3. While your robot is drying, prepare the mount for the eyes. Whether you are using cardboard or mounting board, cut out two circles larger than the eyes. In the center of your cutouts, trace the actual eyehole and with a craft knife, carefully cut the circle halfway down into the board.
  4. You’ll now have a circle in the center that will fit in the eye socket. Remove the outside ring by cutting small sections around the top of the circle and carefully “sawing” the side of the board until you have a large circle with a smaller circle on top. The outside of the circle will be used to glue the eye into place.
  5. Determine where you want the LEDs, and punch small holes in their place. Widen them with a pen, nail, or tip of a cold soldering iron until the LED fits snug. If using cardboard, paint it whatever color you want.
  6. Insert the small headphones into holes on the side and glue into place.


Preparing the LEDs

  1. Prepare your audio connection by snipping off the earbuds of your headphones. You will see two wires in each. The copper is
    the ground and the colored in each is the audio.
  2. Determine the positive and negative leads of your LED. The positive is the longer lead and the negative is the shorter. Set up four of the lights in either a series or parallel, whichever you find easier. We’re testing in a series. Set up your LEDs negative to positive on a breadboard.
  3. Insert your TIP31 to the side of your first LED. There are three pins on this transistor. With the writing side facing you, the left pin connects to your right or left audio, the middle pin connects a resistor to the first LED negative lead, and the right pin connects the audio ground and the ground of your battery.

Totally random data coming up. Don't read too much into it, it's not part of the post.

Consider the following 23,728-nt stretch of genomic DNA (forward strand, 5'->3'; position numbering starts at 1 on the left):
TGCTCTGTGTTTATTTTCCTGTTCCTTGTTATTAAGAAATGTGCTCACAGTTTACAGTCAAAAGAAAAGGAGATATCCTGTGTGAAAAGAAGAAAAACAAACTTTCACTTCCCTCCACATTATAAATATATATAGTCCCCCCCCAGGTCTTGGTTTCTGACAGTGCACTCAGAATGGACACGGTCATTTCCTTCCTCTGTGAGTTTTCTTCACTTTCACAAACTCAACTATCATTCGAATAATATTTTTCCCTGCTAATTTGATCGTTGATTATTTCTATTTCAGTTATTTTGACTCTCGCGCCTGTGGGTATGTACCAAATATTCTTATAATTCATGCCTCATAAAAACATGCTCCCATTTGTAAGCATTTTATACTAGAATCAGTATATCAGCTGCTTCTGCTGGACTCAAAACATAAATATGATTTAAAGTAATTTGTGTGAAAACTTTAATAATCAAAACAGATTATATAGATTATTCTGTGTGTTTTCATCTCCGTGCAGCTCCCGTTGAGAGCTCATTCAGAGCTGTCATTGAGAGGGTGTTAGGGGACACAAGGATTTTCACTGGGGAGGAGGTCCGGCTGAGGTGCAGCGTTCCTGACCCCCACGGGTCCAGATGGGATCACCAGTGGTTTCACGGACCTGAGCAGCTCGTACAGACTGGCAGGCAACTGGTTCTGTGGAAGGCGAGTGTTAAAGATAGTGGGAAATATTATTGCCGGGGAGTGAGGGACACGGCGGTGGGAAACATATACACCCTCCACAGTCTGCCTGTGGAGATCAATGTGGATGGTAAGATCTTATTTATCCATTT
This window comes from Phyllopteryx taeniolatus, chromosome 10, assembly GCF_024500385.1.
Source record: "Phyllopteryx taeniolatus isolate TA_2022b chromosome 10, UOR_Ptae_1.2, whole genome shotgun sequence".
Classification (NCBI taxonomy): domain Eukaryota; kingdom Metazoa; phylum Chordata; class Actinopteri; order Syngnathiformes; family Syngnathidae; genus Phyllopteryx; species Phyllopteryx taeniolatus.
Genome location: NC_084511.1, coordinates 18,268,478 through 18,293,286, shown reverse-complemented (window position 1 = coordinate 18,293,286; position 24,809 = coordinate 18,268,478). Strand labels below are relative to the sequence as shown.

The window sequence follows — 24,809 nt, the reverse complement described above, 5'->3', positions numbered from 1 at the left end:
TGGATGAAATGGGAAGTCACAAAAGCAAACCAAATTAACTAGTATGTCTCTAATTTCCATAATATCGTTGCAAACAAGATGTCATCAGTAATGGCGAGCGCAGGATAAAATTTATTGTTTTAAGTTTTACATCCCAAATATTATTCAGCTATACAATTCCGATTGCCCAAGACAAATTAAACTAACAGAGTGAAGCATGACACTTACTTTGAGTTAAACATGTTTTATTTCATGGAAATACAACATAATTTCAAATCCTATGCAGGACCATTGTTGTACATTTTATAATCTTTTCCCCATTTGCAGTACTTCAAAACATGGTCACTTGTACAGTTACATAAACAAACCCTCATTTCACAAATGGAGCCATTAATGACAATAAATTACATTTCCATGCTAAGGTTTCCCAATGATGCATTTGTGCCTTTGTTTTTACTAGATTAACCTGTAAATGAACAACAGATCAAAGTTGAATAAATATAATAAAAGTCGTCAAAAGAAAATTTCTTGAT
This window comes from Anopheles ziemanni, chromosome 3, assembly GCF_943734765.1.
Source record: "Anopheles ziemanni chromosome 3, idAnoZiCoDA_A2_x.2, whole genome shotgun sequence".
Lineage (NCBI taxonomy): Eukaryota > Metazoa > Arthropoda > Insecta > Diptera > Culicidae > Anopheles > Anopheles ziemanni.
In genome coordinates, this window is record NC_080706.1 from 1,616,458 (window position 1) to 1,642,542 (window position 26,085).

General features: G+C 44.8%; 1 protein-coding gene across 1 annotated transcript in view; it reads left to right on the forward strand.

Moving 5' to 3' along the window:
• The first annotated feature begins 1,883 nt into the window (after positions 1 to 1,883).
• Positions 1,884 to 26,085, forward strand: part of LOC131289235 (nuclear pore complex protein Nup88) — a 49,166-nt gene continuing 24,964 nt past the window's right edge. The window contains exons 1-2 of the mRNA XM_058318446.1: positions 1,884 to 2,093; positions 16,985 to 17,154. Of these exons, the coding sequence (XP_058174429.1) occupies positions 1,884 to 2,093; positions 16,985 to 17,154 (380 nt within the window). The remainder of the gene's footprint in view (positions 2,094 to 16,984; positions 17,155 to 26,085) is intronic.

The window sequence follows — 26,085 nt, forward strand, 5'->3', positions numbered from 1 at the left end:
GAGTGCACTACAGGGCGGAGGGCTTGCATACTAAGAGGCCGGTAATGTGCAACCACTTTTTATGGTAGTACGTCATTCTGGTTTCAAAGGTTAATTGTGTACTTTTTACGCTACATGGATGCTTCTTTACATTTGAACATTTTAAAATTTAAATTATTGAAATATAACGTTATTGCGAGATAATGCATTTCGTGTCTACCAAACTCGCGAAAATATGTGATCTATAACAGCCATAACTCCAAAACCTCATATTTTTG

4. Once these are connected, attach a jumper wire from the last LED positive lead to the positive on your battery.
  5. Plug your updated audio connection into the top of a Y-Adapter and the headphones into the other. Plug it in to your music device, turn the music up and your lights will start to dance.
  6. Duplicate this with your second TIP31 to have your lights move in stereo, or add more LEDs and resistors to the same audio connection to have them all move together.
  7. Once your testing is complete, solder your connections and insert the LEDs into the eyes and glue the eyes into place. Glue or tape the headphone wires to the side along with the speaker wire. Affix the battery.
  8. To finish the mouth, cover it with a few layers of a screen-door mesh or other see-through material. We added just enough layers so that we can see out of the mouth, but nobody can see in.
  9. Slip on your Mr. or Miss Electronica helmet, plug the adaptor into your music device and blow the crowds away with your music and lightshow of a costume.

When it comes to DIY, there are thousands of things you can do with basic parts from RadioShack. All it takes is a little bit of research, a little bit of time, and a lot of imagination. There are many ways you can take this and make it your own. If you make one of your own or have any other great Halloween projects you’re proud to share, let us know in the comments.

Happy Halloween!


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1 Comment

  • Ryan Rivkin

    it would be best to do this in series, where every negative connects to a positive leg with the LED’s. the principals of electronics state that electrons will take the path of least resistance, well with that they’ll flow through the closest LED first, the furthest LED in the parallel sting will be dimmer. unless you want that effect, stick to series with a resistor before the string.